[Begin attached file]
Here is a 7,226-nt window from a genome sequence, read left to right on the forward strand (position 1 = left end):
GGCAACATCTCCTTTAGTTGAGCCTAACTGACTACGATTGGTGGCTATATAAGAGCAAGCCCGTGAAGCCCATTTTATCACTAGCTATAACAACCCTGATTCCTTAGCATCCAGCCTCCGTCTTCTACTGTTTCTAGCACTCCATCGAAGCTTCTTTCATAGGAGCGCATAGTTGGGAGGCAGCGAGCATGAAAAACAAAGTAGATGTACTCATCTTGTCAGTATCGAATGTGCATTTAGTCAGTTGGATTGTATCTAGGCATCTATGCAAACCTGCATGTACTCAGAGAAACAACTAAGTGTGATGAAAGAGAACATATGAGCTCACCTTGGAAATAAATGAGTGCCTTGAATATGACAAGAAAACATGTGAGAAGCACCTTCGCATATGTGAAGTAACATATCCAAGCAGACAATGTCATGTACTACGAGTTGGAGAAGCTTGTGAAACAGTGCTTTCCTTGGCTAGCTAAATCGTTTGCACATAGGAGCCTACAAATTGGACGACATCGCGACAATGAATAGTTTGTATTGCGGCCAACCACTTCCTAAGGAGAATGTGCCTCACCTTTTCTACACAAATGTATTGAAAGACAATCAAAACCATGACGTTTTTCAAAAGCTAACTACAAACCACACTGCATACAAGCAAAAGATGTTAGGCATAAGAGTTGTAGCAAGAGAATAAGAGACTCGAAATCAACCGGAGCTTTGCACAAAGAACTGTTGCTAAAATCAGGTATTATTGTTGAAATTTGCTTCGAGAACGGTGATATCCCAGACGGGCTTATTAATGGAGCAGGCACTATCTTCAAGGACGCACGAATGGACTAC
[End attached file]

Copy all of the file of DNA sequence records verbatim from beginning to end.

Here is a 7,226-nt window from a genome sequence, read left to right on the forward strand (position 1 = left end):
GGCAACATCTCCTTTAGTTGAGCCTAACTGACTACGATTGGTGGCTATATAAGAGCAAGCCCGTGAAGCCCATTTTATCACTAGCTATAACAACCCTGATTCCTTAGCATCCAGCCTCCGTCTTCTACTGTTTCTAGCACTCCATCGAAGCTTCTTTCATAGGAGCGCATAGTTGGGAGGCAGCGAGCATGAAAAACAAAGTAGATGTACTCATCTTGTCAGTATCGAATGTGCATTTAGTCAGTTGGATTGTATCTAGGCATCTATGCAAACCTGCATGTACTCAGAGAAACAACTAAGTGTGATGAAAGAGAACATATGAGCTCACCTTGGAAATAAATGAGTGCCTTGAATATGACAAGAAAACATGTGAGAAGCACCTTCGCATATGTGAAGTAACATATCCAAGCAGACAATGTCATGTACTACGAGTTGGAGAAGCTTGTGAAACAGTGCTTTCCTTGGCTAGCTAAATCGTTTGCACATAGGAGCCTACAAATTGGACGACATCGCGACAATGAATAGTTTGTATTGCGGCCAACCACTTCCTAAGGAGAATGTGCCTCACCTTTTCTACACAAATGTATTGAAAGACAATCAAAACCATGACGTTTTTCAAAAGCTAACTACAAACCACACTGCATACAAGCAAAAGATGTTAGGCATAAGAGTTGTAGCAAGAGAATAAGAGACTCGAAATCAACCGGAGCTTTGCACAAAGAACTGTTGCTAAAATCAGGTATTATTGTTGAAATTTGCTTCGAGAACGGTGATATCCCAGACGGGCTTATTAATGGAGCAGGCACTATCTTCAAGGACGCACGAATGGACTAC